Jarome Iginla has announced that he won't play for Canada in next month's world championship. He is making a mistake.
This is not a criticism of Iginla, quite the contrary.
Iginla is everything that embodies Canadian hockey. He is the perfect prototype of what our players should be. He is the person that every young player with professional aspirations should try to emulate.
Unfortunately, however, one of the qualities we admire in our elite players is modesty, and Iginla has that one, too. So much so that he doesn't realize how important he is to the program, not only in the coming world championship, but for at least a decade to come.
He was a major force on the 2002 Olympic team, coming through when Canada needed him most. In that gold-medal game against the United States, Iginla scored two goals, set up another and provided the screen on a fourth.
In 2002, he won the Art Ross Trophy and was the runner-up in the Hart Trophy voting -- only because the tiebreaking system gave Jose Theodore the edge.
Last year, he led his Calgary Flames to the Stanley Cup final after finishing tied for the goal-scoring lead.
If opponents take liberties with him, he handles the matter himself, telling would-be bodyguards that as a matter of principle, he'll settle his own scores.
In Gary Bettman's brave new world, Jarome Iginla can be the face of the National Hockey League.
He is friendly, articulate and accessible.
Think about it.
How many television interviews have you seen with Jarome Iginla? Too many to count? That's because he never says no to a request.
And another thing.
Have you ever seen an interview when he wasn't smiling?
But there is one area in which Iginla is relatively inexperienced. He has played for Canada only twice -- the Olympics and the 2004 World Cup.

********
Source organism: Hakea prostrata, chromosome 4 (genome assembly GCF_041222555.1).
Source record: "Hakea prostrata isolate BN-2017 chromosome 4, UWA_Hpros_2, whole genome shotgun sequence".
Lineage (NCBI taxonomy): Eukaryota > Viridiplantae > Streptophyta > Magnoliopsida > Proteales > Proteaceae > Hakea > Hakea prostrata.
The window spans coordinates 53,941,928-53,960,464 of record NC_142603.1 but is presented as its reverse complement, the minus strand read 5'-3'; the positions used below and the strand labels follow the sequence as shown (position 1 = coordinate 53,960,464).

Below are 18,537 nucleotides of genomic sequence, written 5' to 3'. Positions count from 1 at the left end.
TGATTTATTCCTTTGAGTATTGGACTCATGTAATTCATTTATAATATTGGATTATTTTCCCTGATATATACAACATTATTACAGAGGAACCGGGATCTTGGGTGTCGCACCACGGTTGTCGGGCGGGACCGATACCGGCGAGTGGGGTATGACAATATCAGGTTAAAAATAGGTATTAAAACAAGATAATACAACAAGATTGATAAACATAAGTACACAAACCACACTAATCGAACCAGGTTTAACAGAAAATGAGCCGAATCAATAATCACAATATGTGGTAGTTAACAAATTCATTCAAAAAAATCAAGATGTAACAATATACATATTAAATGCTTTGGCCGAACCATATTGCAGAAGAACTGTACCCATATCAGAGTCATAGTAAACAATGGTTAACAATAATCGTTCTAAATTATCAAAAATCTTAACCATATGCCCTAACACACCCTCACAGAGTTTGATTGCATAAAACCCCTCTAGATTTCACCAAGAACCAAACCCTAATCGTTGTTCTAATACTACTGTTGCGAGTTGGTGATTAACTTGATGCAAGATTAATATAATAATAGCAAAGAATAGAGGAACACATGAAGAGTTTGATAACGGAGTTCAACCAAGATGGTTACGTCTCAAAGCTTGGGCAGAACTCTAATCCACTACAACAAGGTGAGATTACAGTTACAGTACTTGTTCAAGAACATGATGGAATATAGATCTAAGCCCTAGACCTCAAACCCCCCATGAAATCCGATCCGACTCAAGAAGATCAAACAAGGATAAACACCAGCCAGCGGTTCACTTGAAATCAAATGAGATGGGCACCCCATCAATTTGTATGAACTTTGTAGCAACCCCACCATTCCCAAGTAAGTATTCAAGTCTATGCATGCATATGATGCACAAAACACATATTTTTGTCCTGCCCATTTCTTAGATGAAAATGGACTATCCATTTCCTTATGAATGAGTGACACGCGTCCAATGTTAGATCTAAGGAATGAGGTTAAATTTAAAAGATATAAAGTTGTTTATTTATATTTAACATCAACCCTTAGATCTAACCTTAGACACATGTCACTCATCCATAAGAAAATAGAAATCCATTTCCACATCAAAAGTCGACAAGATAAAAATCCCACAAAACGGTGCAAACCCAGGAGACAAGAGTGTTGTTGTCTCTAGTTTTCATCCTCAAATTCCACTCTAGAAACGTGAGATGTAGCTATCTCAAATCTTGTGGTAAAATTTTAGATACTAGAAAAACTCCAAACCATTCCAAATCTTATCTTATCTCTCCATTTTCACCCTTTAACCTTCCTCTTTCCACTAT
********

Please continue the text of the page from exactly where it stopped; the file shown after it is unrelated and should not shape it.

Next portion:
And in the first instance, he was a last-minute addition to the training-camp invitees because Simon Gagne came down with an injury.
He may not yet be clear on the concept. The approach to international hockey these days is that it is very much a matter of continuity.
Participation on one Team Canada is a major advantage, almost a prerequisite, toward being selected for the next Team Canada.
But with rights come responsibilities, and the other side of the coin is that if you perform well for Team Canada, you are expected to be available next time.
Granted, participation in Austria is not convenient for Iginla.
But participation in these events is never convenient.
In Iginla's case, there are two issues -- a scheduled tonsillectomy and a baby.
But the continued existence of his tonsils isn't exactly life-threatening, and if Iginla's wife and baby want to join him in Austria, Hockey Canada's family program will make sure they enjoy themselves.
It wasn't always convenient for Wayne Gretzky to pull on the Canadian sweater every time the country decided to take part in an international competition.
But he always did it because he managed to overcome his inherent modesty long enough to recognize that he was the key player in the game and the man around whom the program could be built and prosper.
If Iginla were to look at it from a selfish point of view, he would realize that today, he is the closest thing we have to Gretzky, and that Team Canada involvement can only enhance his image.
In the process, it will enhance his value on the open market.
But those considerations aside, Iginla should be encouraged to realize that in today's game, he is the man.
That status and Team Canada participation go hand in hand.
In an earlier era, it would be called noblesse oblige -- the responsibility of the king to do what is right for his subjects.